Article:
New Jersey-Bred Hall of Fame Created

New Jersey-Bred Hall of Fame Created
Photo: Blood-Horse Library
Open Mind

The Thoroughbred Breeders' Association of New Jersey announced the creation of the New Jersey-bred Hall of Fame at Monmouth Park. The first class of inductees will be honored at Monmouth Park during the New Jersey Thoroughbred Festival Presented by Malouf Auto Group Sept. 15.

The initial class includes Henry of Navarre, Regret, Cavalcade, and Open Mind. These four horses are also inducted into the National Museum of Racing and Hall of Fame in Saratoga Springs, N.Y.

"We are very grateful to the Monmouth Park Charity Fund for their generous donation which will help us to establish the New Jersey-bred Hall of Fame at Monmouth Park," said TBA president Nona Balaban in a release. "The Monmouth Park Charity Fund has been assisting Monmouth County nonprofit agencies in carrying out their missions since 1947, and we are proud to be associated with this venerable organization. Our new Hall of Fame is the product of the joint efforts of the Charity Fund and Monmouth Park with the TBA−a great team."

"New Jersey-breds have a long and distinguished history in Thoroughbred racing and have performed with distinction all across the world." said Mike Campbell, executive director of the TBA, in a statement. "A New Jersey-bred Hall of Fame is long overdue, and it is our hope that visitors to Monmouth Park will learn about the success that New Jersey-bred horses have enjoyed in our industry. We look forward to inducting more of the top New Jersey-bred horses in the Hall of Fame as we continue to work with Monmouth Park to preserve the equine industry in New Jersey."

The inaugural inductees are as follows:

Henry of Navarre, foaled in 1891, was a champion at 3 and 4. He won 13 of 20 starts including the Belmont and Travers Stakes. By Knight of Ellerslie−Moss Rose, by The Ill-Used, he was bred by Lucien O. Appleby.

After proving to be an unsuccessful sire, Henry of Navarre was one of six horses donated to the United States Cavalry to create a national breeding program. Henry of Navarre was inducted into the National Museum of Racing and Hall of Fame in 1985.

Regret, the first filly to ever win the Kentucky Derby, was born in 1912 at Harry Payne Whitney's Brookdale Farm. Owned by her breeder, Regret was sired by Broomstick out of the Hamburg mare Jersey Lightning.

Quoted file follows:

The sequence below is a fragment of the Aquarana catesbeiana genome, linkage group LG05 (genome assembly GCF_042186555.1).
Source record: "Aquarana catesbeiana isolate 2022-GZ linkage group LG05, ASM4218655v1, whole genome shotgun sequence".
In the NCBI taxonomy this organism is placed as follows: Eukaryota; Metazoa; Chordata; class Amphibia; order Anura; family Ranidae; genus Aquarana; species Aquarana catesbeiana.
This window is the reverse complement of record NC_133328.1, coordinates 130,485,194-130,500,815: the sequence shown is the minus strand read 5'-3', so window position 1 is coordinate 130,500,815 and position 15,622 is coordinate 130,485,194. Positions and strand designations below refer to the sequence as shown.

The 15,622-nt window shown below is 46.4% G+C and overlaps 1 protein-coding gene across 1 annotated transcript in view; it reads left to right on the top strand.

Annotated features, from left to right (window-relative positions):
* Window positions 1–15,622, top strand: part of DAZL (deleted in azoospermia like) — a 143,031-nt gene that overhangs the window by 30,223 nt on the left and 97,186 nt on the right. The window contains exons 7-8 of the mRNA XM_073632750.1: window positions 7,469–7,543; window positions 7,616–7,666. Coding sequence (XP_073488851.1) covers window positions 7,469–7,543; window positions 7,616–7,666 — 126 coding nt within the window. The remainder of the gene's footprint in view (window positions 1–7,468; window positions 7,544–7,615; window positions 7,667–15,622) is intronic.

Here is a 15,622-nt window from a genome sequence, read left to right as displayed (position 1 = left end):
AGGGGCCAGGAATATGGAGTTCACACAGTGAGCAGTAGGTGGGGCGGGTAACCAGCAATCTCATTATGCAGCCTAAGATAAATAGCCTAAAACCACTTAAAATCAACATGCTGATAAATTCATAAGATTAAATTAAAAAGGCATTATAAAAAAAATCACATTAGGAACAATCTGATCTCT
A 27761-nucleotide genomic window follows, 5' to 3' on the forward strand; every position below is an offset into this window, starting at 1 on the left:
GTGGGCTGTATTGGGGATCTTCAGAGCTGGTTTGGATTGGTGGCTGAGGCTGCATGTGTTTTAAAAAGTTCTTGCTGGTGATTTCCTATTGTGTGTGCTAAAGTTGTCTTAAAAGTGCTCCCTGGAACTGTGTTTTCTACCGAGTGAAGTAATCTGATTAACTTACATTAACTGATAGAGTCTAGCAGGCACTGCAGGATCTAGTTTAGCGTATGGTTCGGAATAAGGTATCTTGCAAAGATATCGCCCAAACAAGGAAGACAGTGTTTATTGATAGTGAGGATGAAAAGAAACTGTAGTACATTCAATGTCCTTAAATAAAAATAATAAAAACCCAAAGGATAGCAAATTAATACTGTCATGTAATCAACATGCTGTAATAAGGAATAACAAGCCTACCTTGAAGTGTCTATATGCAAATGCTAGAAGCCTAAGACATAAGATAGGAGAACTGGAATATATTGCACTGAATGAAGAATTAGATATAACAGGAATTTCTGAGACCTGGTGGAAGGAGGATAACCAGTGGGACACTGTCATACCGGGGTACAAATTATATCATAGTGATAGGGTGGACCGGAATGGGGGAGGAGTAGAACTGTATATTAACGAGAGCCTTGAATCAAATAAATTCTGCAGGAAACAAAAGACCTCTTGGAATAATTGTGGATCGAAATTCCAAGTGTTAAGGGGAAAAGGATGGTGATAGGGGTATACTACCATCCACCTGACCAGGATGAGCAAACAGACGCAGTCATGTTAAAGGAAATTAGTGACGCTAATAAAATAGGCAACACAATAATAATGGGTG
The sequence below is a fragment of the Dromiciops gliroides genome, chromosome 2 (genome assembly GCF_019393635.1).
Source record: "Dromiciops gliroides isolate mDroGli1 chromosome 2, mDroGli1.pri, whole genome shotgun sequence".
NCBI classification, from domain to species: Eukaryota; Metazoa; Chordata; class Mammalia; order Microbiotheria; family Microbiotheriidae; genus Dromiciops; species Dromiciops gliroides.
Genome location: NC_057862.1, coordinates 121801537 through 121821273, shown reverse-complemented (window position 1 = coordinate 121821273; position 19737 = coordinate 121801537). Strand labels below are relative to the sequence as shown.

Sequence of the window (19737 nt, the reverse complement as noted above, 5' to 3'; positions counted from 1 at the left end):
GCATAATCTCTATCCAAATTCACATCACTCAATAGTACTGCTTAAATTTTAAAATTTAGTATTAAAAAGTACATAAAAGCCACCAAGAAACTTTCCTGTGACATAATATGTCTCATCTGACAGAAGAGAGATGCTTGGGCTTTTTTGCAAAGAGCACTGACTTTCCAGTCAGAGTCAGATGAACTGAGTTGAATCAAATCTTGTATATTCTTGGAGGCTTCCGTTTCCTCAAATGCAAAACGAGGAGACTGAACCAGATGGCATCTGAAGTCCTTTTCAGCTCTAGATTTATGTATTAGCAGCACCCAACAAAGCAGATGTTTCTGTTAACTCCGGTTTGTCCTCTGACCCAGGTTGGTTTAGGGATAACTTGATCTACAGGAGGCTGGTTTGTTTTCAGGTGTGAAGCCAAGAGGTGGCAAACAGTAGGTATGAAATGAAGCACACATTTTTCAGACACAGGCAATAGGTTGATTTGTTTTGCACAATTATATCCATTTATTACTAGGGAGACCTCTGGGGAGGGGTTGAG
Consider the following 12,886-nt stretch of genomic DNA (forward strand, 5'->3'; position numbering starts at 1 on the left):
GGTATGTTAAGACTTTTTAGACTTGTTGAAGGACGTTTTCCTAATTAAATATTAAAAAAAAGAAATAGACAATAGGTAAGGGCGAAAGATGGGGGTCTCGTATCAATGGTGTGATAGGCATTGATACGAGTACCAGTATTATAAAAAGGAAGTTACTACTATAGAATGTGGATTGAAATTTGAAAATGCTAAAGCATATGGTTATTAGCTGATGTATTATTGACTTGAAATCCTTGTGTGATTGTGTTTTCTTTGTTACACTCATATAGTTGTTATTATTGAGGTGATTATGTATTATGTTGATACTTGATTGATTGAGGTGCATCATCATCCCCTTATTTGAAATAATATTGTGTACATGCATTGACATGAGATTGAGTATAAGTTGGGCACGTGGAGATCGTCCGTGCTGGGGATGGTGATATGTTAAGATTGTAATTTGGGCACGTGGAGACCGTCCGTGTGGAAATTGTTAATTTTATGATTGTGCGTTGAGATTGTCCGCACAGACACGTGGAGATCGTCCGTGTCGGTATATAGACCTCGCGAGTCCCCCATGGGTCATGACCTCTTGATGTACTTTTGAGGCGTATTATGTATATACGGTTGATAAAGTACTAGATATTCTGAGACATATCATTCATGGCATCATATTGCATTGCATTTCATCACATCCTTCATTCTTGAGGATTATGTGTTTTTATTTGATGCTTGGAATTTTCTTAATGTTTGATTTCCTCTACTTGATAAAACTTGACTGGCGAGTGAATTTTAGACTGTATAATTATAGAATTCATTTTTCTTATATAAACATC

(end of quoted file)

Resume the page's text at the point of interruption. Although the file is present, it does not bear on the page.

Regret became the first horse to ever win all three races for 2-year-olds at Saratoga Race Course by sweeping the Saratoga Special, Sanford Stakes, and Hopeful Stakes. The James Rowe Sr. trainee followed up on her undefeated juvenile season by making history with her victory in the 1915 Kentucky Derby.

Regret was inducted into the National Museum of Racing and Hall of Fame in 1957.

Cavalcade, a foal of 1931, is best known for his performances as a 3-year-old when his wins included the Kentucky Derby, American Derby, and the Arlington Classic. Cavalcade is by Lancegaye−Hastily, by Hurry On, and was bred by F. Wallis Armstrong at his Meadow View Farm near Morristown. Bob Smith, trainer for Dodge automobile heiress Isabel Dodge Sloan, purchased Cavalcade for $1,200 as a yearling.

Cavalcade, who retired in 1936 after winning eight of 22 starts, was inducted into the National Museum of Racing and Hall of Fame in 1993.

Open Mind, bred by Due Process Stables in 1986, was sired by Deputy Minister−Stage Luck, by Stage Door Johnny. Open Mind would win the 1988 Breeders' Cup Juvenile Fillies (gr. I) by 1 3/4 lengths en route to earning the Eclipse Award as champion 2-year-old filly.

The D. Wayne Lukas trainee followed up her championship campaign by having more success as a 3-year-old when she won her first eight races including the Kentucky Oaks, Acorn, Mother Goose, Coaching Club American Oaks and the Alabama (all gr. I). Her win in the Coaching Club completed her sweep of the New York Filly Triple Crown series and clinched the Eclipse Award as champion 3-year-old filly.

Open Mind was owned by Eugene Klein, who also owned the National Football League's San Diego Chargers.

Open Mind was inducted into the National Museum of Racing and Hall of Fame in 2011.

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